‘Atomic Blonde’ is the much watch film of the summer.


‘Atomic Blonde’ tells the story of an undercover MI6 agent is sent to Berlin during the Cold War to investigate the murder of a fellow agent and recover a missing list of double agents.

This is a film that proves that action films, especially period action films, are more than just Tom Cruise running away from things and pulling a vaguely shocked expression. It proves that not only women can hold their own, like that of the recent success of ‘Wonder Woman,’ and Charlize Theron’s Lorraine Broughton is a bisexual woman, but that more films like this should be made. It’s truly a film of the modern age, showing what we’re truly capably if we actually dare to make films like this.

It would be unfair to say Broughton is a female combination of James Bond and Jason Bourne because she’s so much more then that. There’s so much more depth to her character than the dazzling action sequences, especially the one shot on the staircase and the jump out of a window with the extension cord, drinks at the bar, and working as an undercover agent. Director David Leitch, one half of the directing team behind ‘John Wick’ and Deadpool 2, helps bring out her character on screen, showing not only her sensitive side but her strong independence.

What Leitch does, also, is stays away from any tricks with the camera and keeps everything steady unlike what the Bourne films do in making you feel nauseous in its use of hand held camera. Despite the film being a little cliche at times, it proves to be a film that’s ranks above many in it’s genre.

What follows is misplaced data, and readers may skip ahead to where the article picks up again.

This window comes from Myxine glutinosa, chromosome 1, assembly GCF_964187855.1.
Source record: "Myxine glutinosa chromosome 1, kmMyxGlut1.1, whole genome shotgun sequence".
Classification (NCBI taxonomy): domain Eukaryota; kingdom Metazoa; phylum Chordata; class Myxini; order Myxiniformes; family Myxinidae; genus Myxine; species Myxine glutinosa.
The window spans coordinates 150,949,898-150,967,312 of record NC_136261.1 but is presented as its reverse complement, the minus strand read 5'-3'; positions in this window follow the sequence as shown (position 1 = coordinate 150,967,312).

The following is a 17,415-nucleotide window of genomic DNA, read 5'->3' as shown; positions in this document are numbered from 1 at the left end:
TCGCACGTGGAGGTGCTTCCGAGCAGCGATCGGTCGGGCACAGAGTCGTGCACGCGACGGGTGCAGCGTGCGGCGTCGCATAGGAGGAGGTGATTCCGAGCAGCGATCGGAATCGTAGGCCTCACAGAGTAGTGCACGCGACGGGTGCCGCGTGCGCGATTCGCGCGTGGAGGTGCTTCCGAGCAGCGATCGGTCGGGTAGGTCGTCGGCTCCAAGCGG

Berlin at the time of the wall coming down in the 80s is the perfect place to host for a spy-thriller and a film of ‘Atomic Blonde’s’ tone. While things are dark and moody, there’s nothing stopping it from bringing to light some comedic moments. This is added to by the plethora of music from the decade, matching up perfectly with the action on screen.

This film is not what it’s advertised to be and that’s the best part because you’re given something so much more amazing. It seems like another spy movie with a great cast and the such, but it’s very much unique. In its hyper-styalised manner, ‘Atomic Blonde’ is an experience in itself and one that won’t be forgotten.

If you’re looking for something action packed to watch with a strong female lead who’s not afraid to take any punches with a kickass soundtrack and costumes, this is for you. Forget about ‘Baby Driver’ with its supposed amazing soundtrack, ‘Atomic Blonde’ beats it in every way.

Film-O-Meter: 9/10.


Trumbo tells the story of Dalton Trumbo, Hollywood’s top screenwriter in 1947 until he, and other artists, were jailed and blacklisted for their political beliefs.

I totally regret not seeing this film when I had the chance at the London Film Festival this year, especially as an aspiring screenwriter. It’s amazing look at a portion of an amazing screenwriters’ life as he was blacklisted from working in the industry and forced to use a pseudonym to continue working.

There will obviously be those who’ll only look at the film from a political view, whether they be left or right wing. Those on the latter will unfortunately like it no matter what, despite the amazing acting and writing.